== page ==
MANILA, JULY 30, 2009
(STAR) SPORTS FOR ALL By Philip Ella Juico - Although she was in a fighting mood, and she even acknowledged in the State of the Nation Address (SONA) audience, Manny Pacquiao, the most famous Filipino sportsman ever, President Arroyo had nothing to say about sports. She did, however, mention quite a mouthful on health and education which are, in reality, intimately linked to sports.

The sports community could have lobbied with the President and her speechwriter(s) to put in a word or two on her administration’s record in sports and what it intends to do with respect to grassroots sports which addresses itself to what is called the “BOP”, the Base of the Pyramid. Some call it Bottom of the Pyramid, to further emphasize the ideal of getting the poor into the mainstream of government and societal programs and initiatives, but the more politically correct term is Bottom of the Pyramid.

At any rate, if the Arroyo administration wants to leave a legacy before it is supposed to step down in 11 months, that purpose will be well served if it gets the National Economic and Development Authority (NEDA) and the Philippine Sports Commission (PSC) to get the rest of the government machinery to help implement the United Nations International Charter of Physical Education and Sport, to which the Philippines is a signatory.

We are told that President Arroyo wants the PSC to pursue a grassroots sports program. Perhaps the first question to ask is what constitutes grassroots sports program? Another question to ask what is the priority components of a grassroots sports program?

Dr. Aparicio Mequi, former PSC chairman and present Dean of the College of Physical Education of Foundation University in Dumaguete and a bronze medalist in athletics in the 1954 Asian Games in Manila, offers some instructive insights.

I share the view of Mequi, a sports scholar for more than half a century, that there should be a philosophical anchor for the program. That anchor is the said UN International Charter. Instead of just almost exclusively devoting our attention and resources to the pursuit of that elusive Olympic gold, let us put added impetus to making our commitments in that Charter alive and operative. Promoting that Charter, by the way, will help us institutionalize certain pivotal policies and programs that will ultimately lead to the Olympic gold medal. A strong mass base is a sine qua non to a viable elite sports program, unless you make a policy of indiscriminately granting citizenship to foreigners who do not even have a single milliliter of Filipino blood.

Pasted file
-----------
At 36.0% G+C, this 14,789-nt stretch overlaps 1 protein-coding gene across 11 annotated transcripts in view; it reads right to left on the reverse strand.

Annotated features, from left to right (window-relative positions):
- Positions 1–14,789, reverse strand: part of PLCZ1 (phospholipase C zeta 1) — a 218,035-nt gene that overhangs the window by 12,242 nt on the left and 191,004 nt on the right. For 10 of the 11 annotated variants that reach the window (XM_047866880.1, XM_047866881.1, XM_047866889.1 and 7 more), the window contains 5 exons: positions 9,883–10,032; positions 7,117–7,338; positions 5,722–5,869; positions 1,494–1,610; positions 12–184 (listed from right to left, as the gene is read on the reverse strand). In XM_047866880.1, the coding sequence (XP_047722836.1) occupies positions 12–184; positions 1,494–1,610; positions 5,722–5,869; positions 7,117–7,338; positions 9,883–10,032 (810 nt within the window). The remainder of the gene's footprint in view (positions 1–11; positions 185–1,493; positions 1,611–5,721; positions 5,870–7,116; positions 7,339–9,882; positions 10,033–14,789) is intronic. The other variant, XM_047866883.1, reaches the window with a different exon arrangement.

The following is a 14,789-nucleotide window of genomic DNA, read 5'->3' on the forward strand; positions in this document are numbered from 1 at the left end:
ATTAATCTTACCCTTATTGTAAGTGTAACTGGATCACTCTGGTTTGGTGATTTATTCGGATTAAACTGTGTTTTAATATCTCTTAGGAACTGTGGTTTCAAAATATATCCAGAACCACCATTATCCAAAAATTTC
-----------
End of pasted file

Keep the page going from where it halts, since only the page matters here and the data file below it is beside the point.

Article one of the Charter states that “the practice of ....sports is a fundamental right for all...and this right should not treated as different in principle from the right to adequate food, shelter and medical care.” Under this article, it is very clear that sport is not only for the athletically gifted but for everyone. Sport is for all.

Mequi points out that in March 2003, the UN Inter-Agency Task Force on Sports for Development and Peace declared that “The aim of UN activities involving sports is not the creation of new sporting champions and the development of sports, but rather, the use of sports in broader development and peace-keeping activities.” The declaration exhorted UN member-countries to utilize “sports for health, education, development and peace.”

These two statements state that government sports programs should not focus on the “creation of new sporting champions” yet the sports community seems to be obsessed with precisely that objective. This is to say however that there is nothing “wrong” with that objective but rather it is too narrow and too short term. It must also be emphasized that sporting champions, like Pacquiao, and an Olympic gold will galvanize and uplift the sagging spirits of a divided nation bedeviled by natural and man-made calamities.

The priority project in a grassroots program is the training and education of the PE and sports teachers, sports coaches, barangay sports coordinators, sports scientists, public assembly facility managers, who will prevent the deterioration of several world-class facilities in many regions and stop them from becoming white elephants.

One needs to imagine the ideal of PE teachers, coaches, sports coordinators, wellness and sports science specialists from all over the Philippines listening to local and overseas experts giving lectures and practical lessons in colleges and universities through teleconferencing facilities in partnership with the PSC’s Philippine Institute for Sports (PHILSPORTS). This, to Mequi’s mind, is the real grassroots program. Trained sports personnel to communitize sports (by bringing sports to the local communities), is the key to grassroots sports.

The SONA was a big opportunity to articulate our commitment to make sports more egalitarian. But it wasn’t used... not even one minute of the 55-hour speech.

Chief News Editor: Sol Jose Vanzi

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